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2 Key Questions
2 Key Questions
Are any commercial O & G
Are any commercial O & G
Are any commercial O & G
fields present
fields present
fields present
?
?
?

## What is the probability?

What is the probability?
What is the probability?
How much O & G is
How much O & G is
present
present
?
?
Average expected amount
Range of reserves expected
P. 2-27
Prospect Hydrocarbon Volume
Prospect Hydrocarbon Volume
Predicted volume is product
Predicted volume is product
of:
of:
closure area
net thickness of the reservoir
porosity
hydrocarbon fill of trap volume
recovery factor
P. 2-56
Volumetric determination
Volumetric determination
1. N
R
= GBV *N/G * (1 - Sw)
Where:
N
R =
hydrocarbons in place at reservoir conditions
GBV=Gross Bulk Volume of reservoir
N/G = Net to Gross ratio
= Porosity, fraction
Sw = Water saturation, fraction
2.
2.
Conversion to surface volume
Conversion to surface volume
-
-
oil
oil
Shrinkage factor (1/FVF formation volume
factor)
3.
3.
Times recovery factor
Times recovery factor
Typical exploration workflows
Typical exploration workflows
1.
1.
Map the critical prospect factors
Map the critical prospect factors
(trap type and size, reservoir presence, porosity,
source capability, drive mechanism,
recoverability, etc)
2.
2.
Select ranges for factors that describe
Select ranges for factors that describe
prospect conditions
prospect conditions
3.
3.
Combine factors to derive an
Combine factors to derive an
assessment curve
assessment curve
Describes sizes that can occur given local
conditions
4.
4.
Perform a risk assessment on the
Perform a risk assessment on the
project
project
Mean = 50.00
25.00 37.50 50.00 62.50 75.00
Effecti ve thi ckness
TRAP, SEAL, TIMING 0.72
Closure volume 0.8
Seal - top.lateral,no serious leakage by faults or fractures 0.9
Timing - Relative to migration 1
RESERVOIR, POROSITY, PERMEABILITY 0.8
Porosity 1
Permeability, Continuity 1
SOURCE, MATURATION, MIGRATION 0.9
Organic quantity/quality 1
Maturation (adequate time, temperature, pressure) 1
Migration (primary, secondary, source to trap) 0.9
PRESERVATION, HC QUALITY, RECOVERY 1
HC Quality and concentration 1
Recovery (drive, pressure, depth) 1
How Much O & G?
How Much O & G?
Several methods used
Several methods used
Volumetrics & HC charge
Volumetrics & HC charge
recommended for
recommended for
prospects
prospects
Field number and size
Field number and size
recommended for
recommended for
plays
plays
P. 2-27
Provide selection
Provide selection
priorities for choices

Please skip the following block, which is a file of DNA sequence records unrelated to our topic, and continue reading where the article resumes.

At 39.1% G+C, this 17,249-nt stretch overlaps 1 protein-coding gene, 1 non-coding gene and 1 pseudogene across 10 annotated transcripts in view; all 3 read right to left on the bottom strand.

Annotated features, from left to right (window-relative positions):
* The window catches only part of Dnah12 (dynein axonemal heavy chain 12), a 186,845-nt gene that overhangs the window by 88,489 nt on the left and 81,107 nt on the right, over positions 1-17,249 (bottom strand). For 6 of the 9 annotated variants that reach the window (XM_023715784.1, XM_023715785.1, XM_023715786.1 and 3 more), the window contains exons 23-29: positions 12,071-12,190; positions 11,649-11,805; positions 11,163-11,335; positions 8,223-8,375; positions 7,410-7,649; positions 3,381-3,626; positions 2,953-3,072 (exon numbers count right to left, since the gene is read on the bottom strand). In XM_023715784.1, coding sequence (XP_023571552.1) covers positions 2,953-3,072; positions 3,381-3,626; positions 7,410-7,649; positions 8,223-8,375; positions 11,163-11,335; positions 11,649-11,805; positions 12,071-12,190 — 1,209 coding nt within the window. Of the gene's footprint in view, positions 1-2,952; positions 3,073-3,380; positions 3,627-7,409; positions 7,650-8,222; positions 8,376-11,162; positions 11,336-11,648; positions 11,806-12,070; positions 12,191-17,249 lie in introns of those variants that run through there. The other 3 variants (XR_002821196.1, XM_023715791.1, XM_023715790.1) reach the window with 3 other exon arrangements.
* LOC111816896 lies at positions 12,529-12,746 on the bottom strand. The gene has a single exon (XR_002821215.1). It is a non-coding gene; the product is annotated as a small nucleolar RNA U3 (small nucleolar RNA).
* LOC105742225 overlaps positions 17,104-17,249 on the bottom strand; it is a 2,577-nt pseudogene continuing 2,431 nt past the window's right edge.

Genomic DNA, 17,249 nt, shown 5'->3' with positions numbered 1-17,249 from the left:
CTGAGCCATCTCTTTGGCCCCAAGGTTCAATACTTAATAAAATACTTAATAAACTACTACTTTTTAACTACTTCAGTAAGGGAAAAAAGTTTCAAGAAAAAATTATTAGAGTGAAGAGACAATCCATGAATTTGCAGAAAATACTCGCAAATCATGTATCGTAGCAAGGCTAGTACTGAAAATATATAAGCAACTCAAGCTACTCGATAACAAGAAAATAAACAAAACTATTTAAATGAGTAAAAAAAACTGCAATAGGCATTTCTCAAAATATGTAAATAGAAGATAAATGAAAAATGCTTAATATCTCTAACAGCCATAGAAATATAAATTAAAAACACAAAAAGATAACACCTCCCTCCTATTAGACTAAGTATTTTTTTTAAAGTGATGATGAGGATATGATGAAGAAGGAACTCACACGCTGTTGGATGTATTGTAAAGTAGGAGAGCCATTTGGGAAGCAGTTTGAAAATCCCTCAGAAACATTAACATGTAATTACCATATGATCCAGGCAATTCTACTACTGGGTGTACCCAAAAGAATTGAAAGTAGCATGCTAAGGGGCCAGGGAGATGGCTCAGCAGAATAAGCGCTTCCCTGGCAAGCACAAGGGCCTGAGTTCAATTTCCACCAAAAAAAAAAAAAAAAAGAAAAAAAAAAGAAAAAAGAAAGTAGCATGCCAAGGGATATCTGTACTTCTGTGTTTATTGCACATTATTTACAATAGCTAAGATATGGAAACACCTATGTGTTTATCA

priorities for choices
among prospects within
among prospects within
organization. Review
organization. Review
current and past
current and past
evaluations to develop
evaluations to develop
internal consistency in
internal consistency in
application.
application.
Combine reservoir
Combine reservoir
parameters to produce
parameters to produce
statistically correct
statistically correct
assessment curve.
assessment curve.
Determine ranges of
Determine ranges of
values for reservoir
values for reservoir
parameters, from multiple
parameters, from multiple
sources and ranges of
sources and ranges of
uncertainty of each to
uncertainty of each to
Describe techniques of
Describe techniques of
assessing trap volumes
assessing trap volumes
and calculating statistical
and calculating statistical
ranges of expected
ranges of expected
volumes
volumes
2. Prospect Volume
2. Prospect Volume
Calculation
Calculation
P. 2-27
Prospect Hydrocarbon Volume
Prospect Hydrocarbon Volume
Predicted volume is product
Predicted volume is product
of:
of:
closure area
net thickness of the reservoir
porosity
hydrocarbon fill of trap volume
recovery factor
P. 2-56
Prospect Volume Elements
Prospect Volume Elements
Trap volume
Trap volume
Reservoir thickness
Areal extent
Reservoir properties
Reservoir properties
Net/gross ratio
Average porosity
Average HC saturation
Percent of trap filled (HC fill)
Shrinkage or volume factor
Recovery factor
Oil or gas fraction of HC volume
P. 2-28
Prospect Assessment
Prospect Assessment
Success
Success
-
-
meeting or exceeding
meeting or exceeding
minimum economic size
minimum economic size
Steps in assessment process
Steps in assessment process
1.
1.
1.
Define minimum economic size
Define minimum economic size
Define minimum economic size
2. Select ranges for individual factors
3.
3.
3.
Combine factors to derive
Combine factors to derive
Combine factors to derive
assessment curve
assessment curve
assessment curve
4.
4.
4.
minimum economic size
minimum economic size
minimum economic size
P. 2-28
Assessment Methods
Assessment Methods
Geologic Analogy
Geologic Analogy
Delphi
Delphi
Areal & volumetric yield
Areal & volumetric yield
*
*
Field number and size
Field number and size
*
*
Geochemical yields (Material